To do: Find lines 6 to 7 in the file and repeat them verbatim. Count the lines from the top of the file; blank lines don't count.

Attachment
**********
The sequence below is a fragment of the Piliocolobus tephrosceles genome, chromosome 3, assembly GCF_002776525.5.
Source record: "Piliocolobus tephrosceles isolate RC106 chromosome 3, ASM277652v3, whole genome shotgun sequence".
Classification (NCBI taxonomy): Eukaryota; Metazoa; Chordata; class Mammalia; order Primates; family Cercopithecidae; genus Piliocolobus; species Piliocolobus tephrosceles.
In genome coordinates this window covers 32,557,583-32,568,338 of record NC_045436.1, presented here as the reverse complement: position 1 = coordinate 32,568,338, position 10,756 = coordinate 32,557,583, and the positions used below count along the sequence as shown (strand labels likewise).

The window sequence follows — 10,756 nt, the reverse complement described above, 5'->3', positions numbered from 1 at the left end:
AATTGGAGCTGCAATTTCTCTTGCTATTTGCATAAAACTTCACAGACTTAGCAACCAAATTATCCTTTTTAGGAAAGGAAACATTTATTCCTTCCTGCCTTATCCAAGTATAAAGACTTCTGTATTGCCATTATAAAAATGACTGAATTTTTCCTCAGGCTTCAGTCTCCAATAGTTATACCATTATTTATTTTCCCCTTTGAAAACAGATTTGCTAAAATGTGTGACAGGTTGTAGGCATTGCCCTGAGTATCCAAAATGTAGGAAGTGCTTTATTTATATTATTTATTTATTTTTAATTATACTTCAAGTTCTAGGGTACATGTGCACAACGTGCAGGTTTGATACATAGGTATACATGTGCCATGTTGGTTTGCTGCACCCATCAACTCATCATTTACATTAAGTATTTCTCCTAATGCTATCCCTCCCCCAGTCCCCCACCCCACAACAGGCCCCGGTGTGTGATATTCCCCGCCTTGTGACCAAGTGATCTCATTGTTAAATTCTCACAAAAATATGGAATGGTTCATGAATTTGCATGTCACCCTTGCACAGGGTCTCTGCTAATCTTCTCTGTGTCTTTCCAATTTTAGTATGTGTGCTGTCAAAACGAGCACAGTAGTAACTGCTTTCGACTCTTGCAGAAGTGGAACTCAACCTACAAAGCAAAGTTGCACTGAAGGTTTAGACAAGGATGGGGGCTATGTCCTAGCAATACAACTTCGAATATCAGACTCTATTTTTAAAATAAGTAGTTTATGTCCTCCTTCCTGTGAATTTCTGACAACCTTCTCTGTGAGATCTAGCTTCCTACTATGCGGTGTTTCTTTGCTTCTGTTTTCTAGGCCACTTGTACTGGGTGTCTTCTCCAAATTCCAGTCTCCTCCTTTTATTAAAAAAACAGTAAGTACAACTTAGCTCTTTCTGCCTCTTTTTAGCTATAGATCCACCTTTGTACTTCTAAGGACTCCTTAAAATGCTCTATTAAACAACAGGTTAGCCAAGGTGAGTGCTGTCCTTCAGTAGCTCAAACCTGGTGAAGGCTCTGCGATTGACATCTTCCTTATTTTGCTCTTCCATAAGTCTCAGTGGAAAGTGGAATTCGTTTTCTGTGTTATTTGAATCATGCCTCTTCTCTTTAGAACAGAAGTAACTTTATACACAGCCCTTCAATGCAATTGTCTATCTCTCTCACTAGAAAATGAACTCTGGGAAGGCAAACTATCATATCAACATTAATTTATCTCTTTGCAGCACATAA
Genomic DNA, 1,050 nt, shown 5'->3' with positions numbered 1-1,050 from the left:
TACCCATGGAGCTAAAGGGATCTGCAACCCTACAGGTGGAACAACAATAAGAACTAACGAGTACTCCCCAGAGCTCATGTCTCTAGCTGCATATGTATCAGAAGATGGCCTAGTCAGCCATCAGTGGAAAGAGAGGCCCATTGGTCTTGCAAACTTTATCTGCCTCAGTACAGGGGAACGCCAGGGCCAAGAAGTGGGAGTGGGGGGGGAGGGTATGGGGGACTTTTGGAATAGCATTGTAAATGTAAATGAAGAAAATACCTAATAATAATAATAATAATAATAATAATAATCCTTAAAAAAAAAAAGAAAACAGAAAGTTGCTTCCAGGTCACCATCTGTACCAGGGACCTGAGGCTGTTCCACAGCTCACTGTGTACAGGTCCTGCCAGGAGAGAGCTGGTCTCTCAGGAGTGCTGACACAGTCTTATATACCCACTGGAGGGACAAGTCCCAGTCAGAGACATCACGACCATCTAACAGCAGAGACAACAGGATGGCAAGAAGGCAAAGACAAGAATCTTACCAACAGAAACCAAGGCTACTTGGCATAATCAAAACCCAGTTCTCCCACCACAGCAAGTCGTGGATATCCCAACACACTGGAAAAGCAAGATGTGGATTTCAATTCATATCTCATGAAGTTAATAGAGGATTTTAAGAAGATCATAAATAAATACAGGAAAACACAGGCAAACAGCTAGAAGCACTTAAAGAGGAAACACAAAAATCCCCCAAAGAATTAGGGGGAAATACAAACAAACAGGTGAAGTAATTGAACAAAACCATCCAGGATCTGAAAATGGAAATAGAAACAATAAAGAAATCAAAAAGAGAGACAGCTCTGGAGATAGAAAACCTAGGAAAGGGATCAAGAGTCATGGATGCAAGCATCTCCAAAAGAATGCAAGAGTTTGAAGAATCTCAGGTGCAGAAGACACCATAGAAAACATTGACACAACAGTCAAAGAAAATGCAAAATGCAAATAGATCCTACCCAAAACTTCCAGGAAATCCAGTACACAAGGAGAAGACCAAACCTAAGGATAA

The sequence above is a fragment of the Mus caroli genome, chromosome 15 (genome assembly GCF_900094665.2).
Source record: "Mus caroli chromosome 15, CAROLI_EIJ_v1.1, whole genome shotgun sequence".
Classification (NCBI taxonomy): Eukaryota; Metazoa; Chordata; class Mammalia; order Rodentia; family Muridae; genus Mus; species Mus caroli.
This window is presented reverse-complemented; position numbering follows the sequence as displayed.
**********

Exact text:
AATTGGAGCTGCAATTTCTCTTGCTATTTGCATAAAACTTCACAGACTTAGCAACCAAATTATCCTTTTTAGGAAAGGAAACATTTATTCCTTCCTGCCTTATCCAAGTATAAAGACTTCTGTATTGCCATTATAAAAATGACTGAATTTTTCCTCAGGCTTCAGTCTCCAATAGTTATACCATTATTTATTTTCCCCTTTGAAAACAGATTTGCTAAAATGTGTGACAGGTTGTAGGCATTGCCCTGAGTATCCAAAATGTAGGAAGTGCTTTATTTATATTATTTATTTATTTTTAATTATACTTCAAGTTCTAGGGTACATGTGCACAACGTGCAGGTTTGATACATAGGTATACATGTGCCATGTTGGTTTGCTGCACCCATCAACTCATCATTTACATTAAGTATTTCTCCTAATGCTATCCCTCCCCCAGTCCCCCACCCCACAACAGGCCCCGGTGTGTGATATTCCCCGCCTTGTGACCAAGTGATCTCATTGTTAAATTCTCACAAAAATATGGAATGGTTCATGAATTTGCATGTCACCCTTGCACAGGGTCTCTGCTAATCTTCTCTGTGTCTTTCCAATTTTAGTATGTGTGCTGTCAAAACGAGCACAGTAGTAACTGCTTTCGACTCTTGCAGAAGTGGAACTCAACCTACAAAGCAAAGTTGCACTGAAGGTTTAGACAAGGATGGGGGCTATGTCCTAGCAATACAACTTCGAATATCAGACTCTATTTTTAAAATAAGTAGTTTATGTCCTCCTTCCTGTGAATTTCTGACAACCTTCTCTGTGAGATCTAGCTTCCTACTATGCGGTGTTTCTTTGCTTCTGTTTTCTAGGCCACTTGTACTGGGTGTCTTCTCCAAATTCCAGTCTCCTCCTTTTATTAAAAAAACAGTAAGTACAACTTAGCTCTTTCTGCCTCTTTTTAGCTATAGATCCACCTTTGTACTTCTAAGGACTCCTTAAAATGCTCTATTAAACAACAGGTTAGCCAAGGTGAGTGCTGTCCTTCAGTAGCTCAAACCTGGTGAAGGCTCTGCGATTGACATCTTCCTTATTTTGCTCTTCCATAAGTCTCAGTGGAAAGTGGAATTCGTTTTCTGTGTTATTTGAATCATGCCTCTTCTCTTTAGAACAGAAGTAACTTTATACACAGCCCTTCAATGCAATTGTCTATCTCTCTCACTAGAAAATGAACTCTGGGAAGGCAAACTATCATATCAACATTAATTTATCTCTTTGCAGCACATAA
Genomic DNA, 1,050 nt, shown 5'->3' with positions numbered 1-1,050 from the left: